Debt is money owed from one party or parties to another, plain and simple. Whether it’s money borrowed, loaned, credit, or a good sold for which payment has yet to be received, debt lives on just about every company and government’s balance sheet. Debt has a negative connotation generally, but it is not always a bad thing - in fact, having certain type of debt is good! Especially if the corporation or person borrows money at an attractive interest rate in order to invest in an asset that they expect to generate a higher return. In order to maintain a good credit standing, it is imperative that a borrower make interest payments on time and never default on debt. Continue reading...

What is Cash Flow After Taxes?

Cash flow after taxes (CFAT) is nearly the same thing as EBITDA, but with taxes left in. One way to arrive at Cash Flow After Taxes is to take the net income of the business and add in interest, amortization, depreciation and other non-cash expenses. This is one item away from the formula for EBITDA, which also adds tax back in to arrive at the Earnings Before Interest, Taxes, Depreciation and Amortization. Continue reading...

What is an Earnings Surprise?

What is an Earnings Surprise?

Earnings surprises occur when the reported quarterly or annual earnings of a company are different than they were projected to be. This could be a good surprise or a bad surprise. The price of a stock will change quickly with this new information. Positive or negative earnings surprises occur when the earnings estimates for a company in a given quarter or year turn out to be better or worse than expected. Positive surprises will naturally cause the stock price to jump up, while negative surprises will cause the price to fall. Continue reading...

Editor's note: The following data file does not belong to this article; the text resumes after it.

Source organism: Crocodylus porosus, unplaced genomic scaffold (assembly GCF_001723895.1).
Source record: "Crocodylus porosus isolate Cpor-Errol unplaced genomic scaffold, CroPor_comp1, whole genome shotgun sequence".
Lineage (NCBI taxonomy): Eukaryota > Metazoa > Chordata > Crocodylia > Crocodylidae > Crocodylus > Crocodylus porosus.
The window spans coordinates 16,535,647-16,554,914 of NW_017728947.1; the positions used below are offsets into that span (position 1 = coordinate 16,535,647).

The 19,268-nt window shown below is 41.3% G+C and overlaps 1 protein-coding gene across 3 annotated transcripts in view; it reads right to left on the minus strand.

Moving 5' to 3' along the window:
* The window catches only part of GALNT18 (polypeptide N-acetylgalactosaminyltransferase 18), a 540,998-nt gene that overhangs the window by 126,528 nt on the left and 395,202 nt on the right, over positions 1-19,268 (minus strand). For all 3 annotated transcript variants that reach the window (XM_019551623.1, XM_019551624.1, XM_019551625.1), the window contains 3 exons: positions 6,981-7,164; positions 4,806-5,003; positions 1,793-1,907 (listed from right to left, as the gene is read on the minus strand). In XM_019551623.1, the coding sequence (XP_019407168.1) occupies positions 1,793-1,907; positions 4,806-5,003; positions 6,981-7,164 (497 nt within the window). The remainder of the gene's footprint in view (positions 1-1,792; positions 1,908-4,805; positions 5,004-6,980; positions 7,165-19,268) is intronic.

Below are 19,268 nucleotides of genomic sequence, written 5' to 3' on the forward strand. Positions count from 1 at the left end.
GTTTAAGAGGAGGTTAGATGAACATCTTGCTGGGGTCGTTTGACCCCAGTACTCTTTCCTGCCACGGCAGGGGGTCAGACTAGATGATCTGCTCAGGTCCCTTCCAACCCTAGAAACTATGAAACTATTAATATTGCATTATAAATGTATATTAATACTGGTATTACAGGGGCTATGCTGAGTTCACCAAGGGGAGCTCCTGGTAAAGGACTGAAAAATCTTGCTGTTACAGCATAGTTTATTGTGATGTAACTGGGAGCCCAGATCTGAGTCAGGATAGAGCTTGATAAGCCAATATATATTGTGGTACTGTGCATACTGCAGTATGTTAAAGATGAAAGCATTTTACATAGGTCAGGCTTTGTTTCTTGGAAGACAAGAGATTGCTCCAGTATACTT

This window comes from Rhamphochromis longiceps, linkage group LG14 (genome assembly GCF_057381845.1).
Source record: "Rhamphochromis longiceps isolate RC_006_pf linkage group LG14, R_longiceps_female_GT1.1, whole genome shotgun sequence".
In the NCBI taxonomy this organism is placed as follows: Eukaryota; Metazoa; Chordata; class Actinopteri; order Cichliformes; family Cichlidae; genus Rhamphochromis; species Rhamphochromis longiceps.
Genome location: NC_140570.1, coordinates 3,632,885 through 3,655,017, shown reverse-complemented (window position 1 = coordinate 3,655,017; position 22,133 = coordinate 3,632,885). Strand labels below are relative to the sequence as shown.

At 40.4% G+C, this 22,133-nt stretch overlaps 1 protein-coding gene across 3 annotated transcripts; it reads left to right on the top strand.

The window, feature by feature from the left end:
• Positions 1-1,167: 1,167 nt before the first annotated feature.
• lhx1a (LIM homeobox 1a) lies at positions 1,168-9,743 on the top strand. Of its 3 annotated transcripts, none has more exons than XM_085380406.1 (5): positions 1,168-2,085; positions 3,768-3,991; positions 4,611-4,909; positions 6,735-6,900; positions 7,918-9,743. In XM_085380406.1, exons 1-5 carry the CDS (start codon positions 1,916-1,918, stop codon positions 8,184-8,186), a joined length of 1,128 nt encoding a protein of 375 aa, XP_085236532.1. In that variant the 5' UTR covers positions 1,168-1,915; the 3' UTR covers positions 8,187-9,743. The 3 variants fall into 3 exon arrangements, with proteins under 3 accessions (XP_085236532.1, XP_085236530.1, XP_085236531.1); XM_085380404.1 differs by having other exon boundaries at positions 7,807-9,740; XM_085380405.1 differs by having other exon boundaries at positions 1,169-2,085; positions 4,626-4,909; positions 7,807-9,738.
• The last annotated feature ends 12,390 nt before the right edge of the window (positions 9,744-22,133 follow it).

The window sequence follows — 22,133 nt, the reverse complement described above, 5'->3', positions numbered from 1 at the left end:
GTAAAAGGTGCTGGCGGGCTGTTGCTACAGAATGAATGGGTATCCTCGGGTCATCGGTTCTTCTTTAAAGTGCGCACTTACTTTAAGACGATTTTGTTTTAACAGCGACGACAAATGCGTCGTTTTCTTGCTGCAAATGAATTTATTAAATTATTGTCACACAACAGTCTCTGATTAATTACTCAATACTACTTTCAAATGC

What is a Form 2106: Employee Business Expense?

IRS Link to Form — Found Here Form 2106 is the long-form way to request deductions for unreimbursed business expenses incurred by an employee in the course of work. This can include professional affiliation dues, continuing education, insurances, vehicle mileage and depreciation, and other possible deductions. Often, employees are not reimbursed for every out-of-pocket expense they incur in the course of their work. This might include wear and tear on a vehicle, professional dues, travel expenses, business meals, and many more items. For any amount to go towards a tax deduction, the itemized unreimbursed expenses must be over 2% of adjusted gross income. Continue reading...

What is the Symmetrical Triangle Top (Bearish) Pattern?

What is the Symmetrical Triangle Top (Bearish) Pattern?

The Symmetrical Triangle Top pattern forms when the price of a security fails to retest a high or low and ultimately forms two narrowing trend lines. The price is expected to move up or down past the triangle depending on which line is broken first. This pattern is commonly associated with directionless markets since the contraction (narrowing) of the market range signals that neither bulls nor bears are in control. However, there is a distinct possibility that market participants will either pour in or sell out, and the price can move up or down with big volumes (leading up to the breakout). The price movement inside the triangle should fill the shape with some uniformity, without leaving large blank areas. Continue reading...